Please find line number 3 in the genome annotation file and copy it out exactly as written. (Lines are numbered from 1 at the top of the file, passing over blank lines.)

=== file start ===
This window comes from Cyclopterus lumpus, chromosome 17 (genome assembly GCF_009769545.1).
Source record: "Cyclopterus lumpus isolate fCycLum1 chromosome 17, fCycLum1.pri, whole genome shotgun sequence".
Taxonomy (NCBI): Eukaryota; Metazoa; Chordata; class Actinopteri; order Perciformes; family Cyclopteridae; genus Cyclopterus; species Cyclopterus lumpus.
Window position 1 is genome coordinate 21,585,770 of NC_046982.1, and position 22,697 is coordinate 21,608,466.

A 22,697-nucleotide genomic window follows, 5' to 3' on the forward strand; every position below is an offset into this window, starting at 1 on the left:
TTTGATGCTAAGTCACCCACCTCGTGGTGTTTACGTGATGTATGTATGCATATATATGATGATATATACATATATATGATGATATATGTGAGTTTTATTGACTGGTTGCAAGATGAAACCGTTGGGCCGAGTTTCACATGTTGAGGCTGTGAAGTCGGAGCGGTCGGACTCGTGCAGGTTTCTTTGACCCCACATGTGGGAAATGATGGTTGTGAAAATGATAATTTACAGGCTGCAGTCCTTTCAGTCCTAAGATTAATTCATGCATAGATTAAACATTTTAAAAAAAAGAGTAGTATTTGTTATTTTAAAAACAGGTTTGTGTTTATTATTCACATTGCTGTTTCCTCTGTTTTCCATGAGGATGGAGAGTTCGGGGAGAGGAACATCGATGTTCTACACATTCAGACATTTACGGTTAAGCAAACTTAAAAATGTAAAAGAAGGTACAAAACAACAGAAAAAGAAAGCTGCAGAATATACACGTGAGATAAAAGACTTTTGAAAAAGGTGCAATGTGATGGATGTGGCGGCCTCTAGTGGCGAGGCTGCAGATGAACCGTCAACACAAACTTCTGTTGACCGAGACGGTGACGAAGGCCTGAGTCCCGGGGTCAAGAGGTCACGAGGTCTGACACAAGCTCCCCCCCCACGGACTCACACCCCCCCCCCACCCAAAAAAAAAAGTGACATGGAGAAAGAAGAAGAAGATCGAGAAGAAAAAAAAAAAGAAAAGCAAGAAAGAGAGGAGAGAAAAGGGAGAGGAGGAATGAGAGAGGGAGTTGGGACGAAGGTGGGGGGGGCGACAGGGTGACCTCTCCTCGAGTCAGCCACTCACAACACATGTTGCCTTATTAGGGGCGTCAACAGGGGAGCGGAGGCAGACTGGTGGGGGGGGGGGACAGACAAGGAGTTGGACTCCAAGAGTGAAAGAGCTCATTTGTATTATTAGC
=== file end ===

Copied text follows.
Taxonomy (NCBI): Eukaryota; Metazoa; Chordata; class Actinopteri; order Perciformes; family Cyclopteridae; genus Cyclopterus; species Cyclopterus lumpus.